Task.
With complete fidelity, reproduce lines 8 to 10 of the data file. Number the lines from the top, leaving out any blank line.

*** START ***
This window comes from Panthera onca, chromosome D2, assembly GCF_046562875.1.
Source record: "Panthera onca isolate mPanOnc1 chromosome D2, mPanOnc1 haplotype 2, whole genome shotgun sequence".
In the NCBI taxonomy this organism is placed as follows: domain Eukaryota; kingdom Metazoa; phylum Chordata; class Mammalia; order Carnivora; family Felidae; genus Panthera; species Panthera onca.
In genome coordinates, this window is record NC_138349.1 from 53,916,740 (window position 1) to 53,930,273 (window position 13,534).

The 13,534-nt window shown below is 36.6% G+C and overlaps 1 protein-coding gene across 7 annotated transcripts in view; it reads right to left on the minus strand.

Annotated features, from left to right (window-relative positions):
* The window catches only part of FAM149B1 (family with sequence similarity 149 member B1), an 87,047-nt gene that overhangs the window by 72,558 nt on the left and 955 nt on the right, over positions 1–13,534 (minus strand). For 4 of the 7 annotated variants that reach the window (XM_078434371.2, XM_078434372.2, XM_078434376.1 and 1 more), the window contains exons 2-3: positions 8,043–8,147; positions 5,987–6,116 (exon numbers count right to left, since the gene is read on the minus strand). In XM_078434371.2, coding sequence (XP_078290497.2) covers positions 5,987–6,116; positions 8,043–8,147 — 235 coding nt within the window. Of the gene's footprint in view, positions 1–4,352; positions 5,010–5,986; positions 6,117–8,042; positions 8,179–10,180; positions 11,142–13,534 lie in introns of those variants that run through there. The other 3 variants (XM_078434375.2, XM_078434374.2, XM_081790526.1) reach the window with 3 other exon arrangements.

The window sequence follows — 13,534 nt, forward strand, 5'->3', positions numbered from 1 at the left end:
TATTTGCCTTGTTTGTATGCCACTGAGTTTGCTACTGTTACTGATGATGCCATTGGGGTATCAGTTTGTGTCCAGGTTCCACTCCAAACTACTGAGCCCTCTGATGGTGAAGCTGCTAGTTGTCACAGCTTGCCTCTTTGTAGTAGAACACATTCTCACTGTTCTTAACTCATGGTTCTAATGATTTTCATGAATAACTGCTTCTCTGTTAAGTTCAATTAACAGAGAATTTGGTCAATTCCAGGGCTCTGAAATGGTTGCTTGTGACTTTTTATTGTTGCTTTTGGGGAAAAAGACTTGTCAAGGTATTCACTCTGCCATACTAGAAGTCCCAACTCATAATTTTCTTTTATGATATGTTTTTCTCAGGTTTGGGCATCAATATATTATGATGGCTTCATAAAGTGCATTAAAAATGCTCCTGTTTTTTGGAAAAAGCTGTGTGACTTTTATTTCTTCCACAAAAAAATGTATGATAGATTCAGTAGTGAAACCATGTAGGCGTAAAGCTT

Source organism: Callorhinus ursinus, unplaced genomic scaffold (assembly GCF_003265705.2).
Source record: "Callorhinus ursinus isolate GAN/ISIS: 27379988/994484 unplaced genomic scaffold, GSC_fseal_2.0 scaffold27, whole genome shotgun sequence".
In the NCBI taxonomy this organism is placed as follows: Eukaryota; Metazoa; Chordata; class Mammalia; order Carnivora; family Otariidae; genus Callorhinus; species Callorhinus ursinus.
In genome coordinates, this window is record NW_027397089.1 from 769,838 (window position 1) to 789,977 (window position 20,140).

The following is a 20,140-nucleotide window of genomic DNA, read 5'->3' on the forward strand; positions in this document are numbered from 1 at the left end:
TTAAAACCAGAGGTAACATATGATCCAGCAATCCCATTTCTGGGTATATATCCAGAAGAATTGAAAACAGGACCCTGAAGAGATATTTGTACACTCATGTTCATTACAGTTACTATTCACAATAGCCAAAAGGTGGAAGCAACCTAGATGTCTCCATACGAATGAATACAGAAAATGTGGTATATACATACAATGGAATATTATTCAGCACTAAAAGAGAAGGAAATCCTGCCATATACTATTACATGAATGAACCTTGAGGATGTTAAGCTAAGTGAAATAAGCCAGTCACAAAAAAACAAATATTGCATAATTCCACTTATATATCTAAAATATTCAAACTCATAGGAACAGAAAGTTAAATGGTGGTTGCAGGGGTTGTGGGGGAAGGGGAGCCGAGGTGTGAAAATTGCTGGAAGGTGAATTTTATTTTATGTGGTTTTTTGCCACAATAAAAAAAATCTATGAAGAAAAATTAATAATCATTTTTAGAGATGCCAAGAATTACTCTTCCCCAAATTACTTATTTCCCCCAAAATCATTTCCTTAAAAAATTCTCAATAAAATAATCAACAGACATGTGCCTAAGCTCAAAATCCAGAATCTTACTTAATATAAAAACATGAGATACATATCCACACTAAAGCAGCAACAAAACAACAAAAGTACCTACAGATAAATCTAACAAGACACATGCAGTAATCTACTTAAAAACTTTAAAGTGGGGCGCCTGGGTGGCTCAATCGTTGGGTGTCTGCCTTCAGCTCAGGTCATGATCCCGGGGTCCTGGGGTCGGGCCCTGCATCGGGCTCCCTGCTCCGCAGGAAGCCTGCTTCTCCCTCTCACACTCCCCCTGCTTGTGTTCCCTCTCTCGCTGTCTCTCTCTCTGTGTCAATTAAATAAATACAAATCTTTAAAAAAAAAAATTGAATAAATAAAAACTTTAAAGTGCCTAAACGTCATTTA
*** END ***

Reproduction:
The window sequence follows — 13,534 nt, forward strand, 5'->3', positions numbered from 1 at the left end:
TATTTGCCTTGTTTGTATGCCACTGAGTTTGCTACTGTTACTGATGATGCCATTGGGGTATCAGTTTGTGTCCAGGTTCCACTCCAAACTACTGAGCCCTCTGATGGTGAAGCTGCTAGTTGTCACAGCTTGCCTCTTTGTAGTAGAACACATTCTCACTGTTCTTAACTCATGGTTCTAATGATTTTCATGAATAACTGCTTCTCTGTTAAGTTCAATTAACAGAGAATTTGGTCAATTCCAGGGCTCTGAAATGGTTGCTTGTGACTTTTTATTGTTGCTTTTGGGGAAAAAGACTTGTCAAGGTATTCACTCTGCCATACTAGAAGTCCCAACTCATAATTTTCTTTTATGATATGTTTTTCTCAGGTTTGGGCATCAATATATTATGATGGCTTCATAAAGTGCATTAAAAATGCTCCTGTTTTTTGGAAAAAGCTGTGTGACTTTTATTTCTTCCACAAAAAAATGTATGATAGATTCAGTAGTGAAACCATGTAGGCGTAAAGCTT

Source organism: Callorhinus ursinus, unplaced genomic scaffold (assembly GCF_003265705.2).